Most cats are considered seniors by the time they reach 10 or 11 years of age. Still, many cats now live to 20 or more. Why the longer lifespan? Improved veterinary care and specialized nutrition—which, for some older felines, may mean making the switch to senior cat food.
What to Feed Senior Cats
Depending on your veterinarian’s individual recommendations, you might want to consider a diet especially designed for senior cats. This specialized senior cat food tends to be energy dense and highly digestible to compensate for an older cat’s slower metabolism.
Look for increased levels of antioxidants to slow down aging. Some senior cat food will also include supplements to help with worn-out joints and to combat arthritis.
While cats can use carbohydrates, a senior cat food with a high level of protein is important. That protein must be of high quality with all the necessary amino acids present. Meat protein is generally the best cat food for older cats.
Health problems such as feline kidney disease and feline diabetes are partially managed by diet. Your senior kitty may need prescription food for older cats to help manage their illness.
Always do diet changes gradually. Mix in the new food at a ratio of 25 percent new to 75 percent old at first. After a few days shift to 50/50. Then go to 75 percent new and 25 percent old before making the final switch.
How Much to Feed a Senior Cat
Most senior cats will have about the same caloric needs as an adult cat—roughly 280 to 360 daily calories depending on the normal lean weight—as long as they are healthy. Some older cats will actually have an increase in energy requirements. That increase may be due to a decrease in the ability to digest and utilize calories or it may be due to health problems that are commonly seen in senior cats.
Use your cat’s food label to calculate how much you need to feed your senior cat to meet their caloric requirement. Most cat food has calorie counts on the packaging. Initially, it’s best if you weigh out the daily meals. That will help you feed precise amounts.
Problems with an Older Cat Losing Weight
Certainly, senior cats who are overweight need to diet a bit, but feline obesity is seen more commonly in adult cats. Weight loss is a much bigger problem for most seniors. Therefore, it’s important to evaluate your senior cat’s body and muscle condition at home at least monthly, if not twice monthly. This is especially important for long-haired cats whose luxurious coats may hide significant weight loss.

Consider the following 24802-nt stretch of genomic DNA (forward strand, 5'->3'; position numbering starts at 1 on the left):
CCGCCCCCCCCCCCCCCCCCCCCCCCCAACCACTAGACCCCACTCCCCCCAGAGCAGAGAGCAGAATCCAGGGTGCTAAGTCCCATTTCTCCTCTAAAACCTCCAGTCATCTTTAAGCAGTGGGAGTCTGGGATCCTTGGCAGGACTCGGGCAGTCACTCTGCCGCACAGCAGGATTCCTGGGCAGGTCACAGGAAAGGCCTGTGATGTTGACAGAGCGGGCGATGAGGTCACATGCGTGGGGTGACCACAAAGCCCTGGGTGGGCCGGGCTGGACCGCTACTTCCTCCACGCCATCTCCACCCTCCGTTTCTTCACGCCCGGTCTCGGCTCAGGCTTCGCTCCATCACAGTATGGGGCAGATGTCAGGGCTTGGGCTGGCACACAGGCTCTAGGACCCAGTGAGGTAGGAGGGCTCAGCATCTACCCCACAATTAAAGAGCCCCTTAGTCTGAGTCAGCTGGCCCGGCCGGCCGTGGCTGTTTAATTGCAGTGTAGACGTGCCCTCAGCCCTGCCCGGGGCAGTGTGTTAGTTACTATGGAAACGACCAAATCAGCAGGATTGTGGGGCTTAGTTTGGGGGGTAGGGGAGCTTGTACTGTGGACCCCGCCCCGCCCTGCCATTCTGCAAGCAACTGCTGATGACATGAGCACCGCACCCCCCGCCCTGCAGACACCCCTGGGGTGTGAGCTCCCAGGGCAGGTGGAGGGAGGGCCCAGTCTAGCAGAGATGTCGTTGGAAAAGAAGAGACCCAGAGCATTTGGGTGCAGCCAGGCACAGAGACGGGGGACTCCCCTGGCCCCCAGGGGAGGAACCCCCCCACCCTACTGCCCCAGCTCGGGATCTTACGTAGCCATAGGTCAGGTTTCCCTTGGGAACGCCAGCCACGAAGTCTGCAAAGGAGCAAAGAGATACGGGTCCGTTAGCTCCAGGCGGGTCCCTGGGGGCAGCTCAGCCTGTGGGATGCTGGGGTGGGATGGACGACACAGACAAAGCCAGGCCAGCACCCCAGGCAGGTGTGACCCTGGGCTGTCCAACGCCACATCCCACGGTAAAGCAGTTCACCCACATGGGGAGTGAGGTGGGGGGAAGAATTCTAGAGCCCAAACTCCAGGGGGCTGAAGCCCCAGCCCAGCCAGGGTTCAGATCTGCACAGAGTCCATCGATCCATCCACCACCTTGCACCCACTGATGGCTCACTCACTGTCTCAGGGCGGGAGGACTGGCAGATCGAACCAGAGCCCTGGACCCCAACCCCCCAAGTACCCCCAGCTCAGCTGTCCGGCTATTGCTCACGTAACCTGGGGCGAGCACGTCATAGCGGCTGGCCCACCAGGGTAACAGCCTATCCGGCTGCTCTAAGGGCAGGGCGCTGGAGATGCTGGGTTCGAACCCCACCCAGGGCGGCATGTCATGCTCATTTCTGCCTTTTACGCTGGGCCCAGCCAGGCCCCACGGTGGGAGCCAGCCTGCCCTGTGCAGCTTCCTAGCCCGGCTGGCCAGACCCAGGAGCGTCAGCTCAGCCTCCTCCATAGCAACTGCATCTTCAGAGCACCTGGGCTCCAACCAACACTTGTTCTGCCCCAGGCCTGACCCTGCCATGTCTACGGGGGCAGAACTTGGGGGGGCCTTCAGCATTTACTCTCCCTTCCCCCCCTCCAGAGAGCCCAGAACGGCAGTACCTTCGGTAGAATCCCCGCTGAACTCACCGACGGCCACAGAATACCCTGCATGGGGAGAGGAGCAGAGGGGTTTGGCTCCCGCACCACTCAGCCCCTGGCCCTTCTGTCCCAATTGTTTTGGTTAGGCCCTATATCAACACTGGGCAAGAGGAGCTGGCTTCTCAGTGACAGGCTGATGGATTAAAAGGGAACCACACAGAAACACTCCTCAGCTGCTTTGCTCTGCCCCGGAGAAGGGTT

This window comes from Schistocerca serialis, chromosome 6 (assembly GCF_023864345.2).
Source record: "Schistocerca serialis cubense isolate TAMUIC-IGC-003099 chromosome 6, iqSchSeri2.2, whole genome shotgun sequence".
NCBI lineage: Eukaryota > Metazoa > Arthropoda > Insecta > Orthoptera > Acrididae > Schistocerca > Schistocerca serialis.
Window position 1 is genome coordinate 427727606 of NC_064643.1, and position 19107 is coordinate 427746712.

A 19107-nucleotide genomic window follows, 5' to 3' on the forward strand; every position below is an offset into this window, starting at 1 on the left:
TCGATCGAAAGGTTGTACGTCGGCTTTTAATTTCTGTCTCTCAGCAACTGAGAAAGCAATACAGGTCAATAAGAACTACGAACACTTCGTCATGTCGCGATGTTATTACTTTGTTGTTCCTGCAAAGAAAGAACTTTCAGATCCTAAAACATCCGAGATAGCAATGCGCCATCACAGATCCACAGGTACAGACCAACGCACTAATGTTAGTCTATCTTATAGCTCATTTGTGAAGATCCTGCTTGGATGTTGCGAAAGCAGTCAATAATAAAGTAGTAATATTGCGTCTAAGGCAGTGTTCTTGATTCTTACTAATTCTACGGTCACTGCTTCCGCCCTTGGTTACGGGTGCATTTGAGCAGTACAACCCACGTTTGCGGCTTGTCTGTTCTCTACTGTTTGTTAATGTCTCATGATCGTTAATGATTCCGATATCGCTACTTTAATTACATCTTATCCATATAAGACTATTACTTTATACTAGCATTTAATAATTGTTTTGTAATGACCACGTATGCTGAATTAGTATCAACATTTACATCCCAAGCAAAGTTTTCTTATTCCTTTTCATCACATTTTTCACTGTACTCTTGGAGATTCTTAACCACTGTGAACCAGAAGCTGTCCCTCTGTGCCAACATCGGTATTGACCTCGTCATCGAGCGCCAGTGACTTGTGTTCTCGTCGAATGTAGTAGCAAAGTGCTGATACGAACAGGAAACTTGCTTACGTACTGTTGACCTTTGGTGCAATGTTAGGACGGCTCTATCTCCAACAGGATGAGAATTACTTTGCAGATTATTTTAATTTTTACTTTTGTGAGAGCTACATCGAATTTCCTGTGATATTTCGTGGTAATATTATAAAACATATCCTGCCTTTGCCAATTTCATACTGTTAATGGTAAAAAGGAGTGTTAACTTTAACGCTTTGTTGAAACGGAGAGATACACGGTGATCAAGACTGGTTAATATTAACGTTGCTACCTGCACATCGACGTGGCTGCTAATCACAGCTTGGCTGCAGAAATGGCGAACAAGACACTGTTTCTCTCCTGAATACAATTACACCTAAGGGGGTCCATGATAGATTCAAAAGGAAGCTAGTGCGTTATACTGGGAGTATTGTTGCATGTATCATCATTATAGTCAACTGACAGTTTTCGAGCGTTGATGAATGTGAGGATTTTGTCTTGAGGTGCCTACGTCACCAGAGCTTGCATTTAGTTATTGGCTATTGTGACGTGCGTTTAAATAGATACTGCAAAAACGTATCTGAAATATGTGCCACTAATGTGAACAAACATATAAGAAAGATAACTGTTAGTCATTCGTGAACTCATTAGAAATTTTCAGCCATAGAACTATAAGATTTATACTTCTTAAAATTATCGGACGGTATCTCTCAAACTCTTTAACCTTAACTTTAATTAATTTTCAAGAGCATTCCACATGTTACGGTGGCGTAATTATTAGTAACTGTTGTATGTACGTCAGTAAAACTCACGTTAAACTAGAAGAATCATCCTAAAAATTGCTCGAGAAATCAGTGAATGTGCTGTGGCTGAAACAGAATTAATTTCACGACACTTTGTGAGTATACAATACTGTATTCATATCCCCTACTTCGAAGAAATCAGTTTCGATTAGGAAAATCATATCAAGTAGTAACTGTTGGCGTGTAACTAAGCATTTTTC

Assuming you have the calorie count correct for your cat’s normal weight, what are problems that might contribute to an older cat losing weight? Dental problems are high on the list of minor-but-potentially-serious health issues that may lead to a loss of appetite in your cat. Just think about how much a toothache hurts you—one will hurt your cat just as much! Broken teeth, cavities and severe gingivitis are all dental problems that can stop a cat from eating the nutrients they need. Be sure to have your cat’s mouth thoroughly evaluated on their twice-annual checkups. They may need a full veterinary dental workup and cleaning.
Yes, I did say twice annual. Once your cat reaches senior status, it is important to have regular checkups. Just as a kitten can go from healthy to in trouble quickly, so can a senior cat. They also have fewer reserves and often have underlying health problems that contribute to weight loss. Regular blood work can often detect problems early on.
If you can’t find a medical reason why your older cat is losing weight, work on ways to encourage them to eat more. Try warming up their food. That will increase the odors that attract cats to eat. An older cat who can’t smell very well anymore is often unlikely to eat. Add “smelly” things like tuna juice to their food, or consider trying a different flavor of their favorite foods. There are also medical appetite stimulants your veterinarian can try, but if you can get your cat to eat on their own, that is even better.
Watch Their Water Intake
While it is important for all cats to have fresh water available at all times, it is especially vital for older cats. Feline kidney disease can be a silent killer that creeps up on an older cat. Drinking and flushing out toxins helps to keep kidney problems at bay.
If your older cat is drinking less than they should there are ways to tempt them. Consider adding the juice from canned tuna to their water bowl. Some cats are attracted to moving water—a slow drip faucet or a pet fountain may be the stimulus for more drinking. Also, your veterinarian may recommend a move from dry to canned food if you have been feeding a strictly dry diet.
Both feline kidney disease and feline diabetes may show up as your cat drinking more water than usual. At the same time, a cat with diabetes may seem ravenous and will eat more than usual while losing weight. The same symptoms can be seen in hyperthyroidism. Both conditions are treatable and respond best if caught early.